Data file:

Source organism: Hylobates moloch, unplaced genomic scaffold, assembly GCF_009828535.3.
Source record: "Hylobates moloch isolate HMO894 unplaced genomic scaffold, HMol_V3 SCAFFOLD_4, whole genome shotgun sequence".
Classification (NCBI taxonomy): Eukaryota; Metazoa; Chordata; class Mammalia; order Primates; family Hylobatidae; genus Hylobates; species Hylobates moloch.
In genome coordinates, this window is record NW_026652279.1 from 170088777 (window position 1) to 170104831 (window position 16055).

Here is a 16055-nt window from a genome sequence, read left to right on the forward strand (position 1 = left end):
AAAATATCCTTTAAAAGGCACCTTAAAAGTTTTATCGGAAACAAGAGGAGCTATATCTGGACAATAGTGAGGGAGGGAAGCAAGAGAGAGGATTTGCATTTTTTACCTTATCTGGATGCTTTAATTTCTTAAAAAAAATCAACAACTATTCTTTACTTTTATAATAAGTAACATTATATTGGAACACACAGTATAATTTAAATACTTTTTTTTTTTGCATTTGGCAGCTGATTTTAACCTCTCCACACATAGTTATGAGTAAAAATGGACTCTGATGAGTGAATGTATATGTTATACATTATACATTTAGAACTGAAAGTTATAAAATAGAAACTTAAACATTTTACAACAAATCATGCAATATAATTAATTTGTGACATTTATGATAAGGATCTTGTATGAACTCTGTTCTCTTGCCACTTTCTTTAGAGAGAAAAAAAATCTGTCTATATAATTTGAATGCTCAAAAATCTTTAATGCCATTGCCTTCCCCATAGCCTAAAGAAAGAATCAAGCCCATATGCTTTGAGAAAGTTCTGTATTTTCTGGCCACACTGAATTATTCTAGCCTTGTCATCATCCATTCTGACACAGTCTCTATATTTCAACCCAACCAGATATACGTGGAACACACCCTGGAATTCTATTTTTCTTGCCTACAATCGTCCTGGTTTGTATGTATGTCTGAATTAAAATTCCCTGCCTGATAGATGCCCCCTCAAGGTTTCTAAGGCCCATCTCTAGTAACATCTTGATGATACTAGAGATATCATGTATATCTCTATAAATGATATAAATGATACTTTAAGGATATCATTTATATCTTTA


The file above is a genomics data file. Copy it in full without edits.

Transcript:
Source organism: Hylobates moloch, unplaced genomic scaffold, assembly GCF_009828535.3.
Source record: "Hylobates moloch isolate HMO894 unplaced genomic scaffold, HMol_V3 SCAFFOLD_4, whole genome shotgun sequence".
Classification (NCBI taxonomy): Eukaryota; Metazoa; Chordata; class Mammalia; order Primates; family Hylobatidae; genus Hylobates; species Hylobates moloch.
In genome coordinates, this window is record NW_026652279.1 from 170088777 (window position 1) to 170104831 (window position 16055).

Here is a 16055-nt window from a genome sequence, read left to right on the forward strand (position 1 = left end):
AAAATATCCTTTAAAAGGCACCTTAAAAGTTTTATCGGAAACAAGAGGAGCTATATCTGGACAATAGTGAGGGAGGGAAGCAAGAGAGAGGATTTGCATTTTTTACCTTATCTGGATGCTTTAATTTCTTAAAAAAAATCAACAACTATTCTTTACTTTTATAATAAGTAACATTATATTGGAACACACAGTATAATTTAAATACTTTTTTTTTTTGCATTTGGCAGCTGATTTTAACCTCTCCACACATAGTTATGAGTAAAAATGGACTCTGATGAGTGAATGTATATGTTATACATTATACATTTAGAACTGAAAGTTATAAAATAGAAACTTAAACATTTTACAACAAATCATGCAATATAATTAATTTGTGACATTTATGATAAGGATCTTGTATGAACTCTGTTCTCTTGCCACTTTCTTTAGAGAGAAAAAAAATCTGTCTATATAATTTGAATGCTCAAAAATCTTTAATGCCATTGCCTTCCCCATAGCCTAAAGAAAGAATCAAGCCCATATGCTTTGAGAAAGTTCTGTATTTTCTGGCCACACTGAATTATTCTAGCCTTGTCATCATCCATTCTGACACAGTCTCTATATTTCAACCCAACCAGATATACGTGGAACACACCCTGGAATTCTATTTTTCTTGCCTACAATCGTCCTGGTTTGTATGTATGTCTGAATTAAAATTCCCTGCCTGATAGATGCCCCCTCAAGGTTTCTAAGGCCCATCTCTAGTAACATCTTGATGATACTAGAGATATCATGTATATCTCTATAAATGATATAAATGATACTTTAAGGATATCATTTATATCTTTA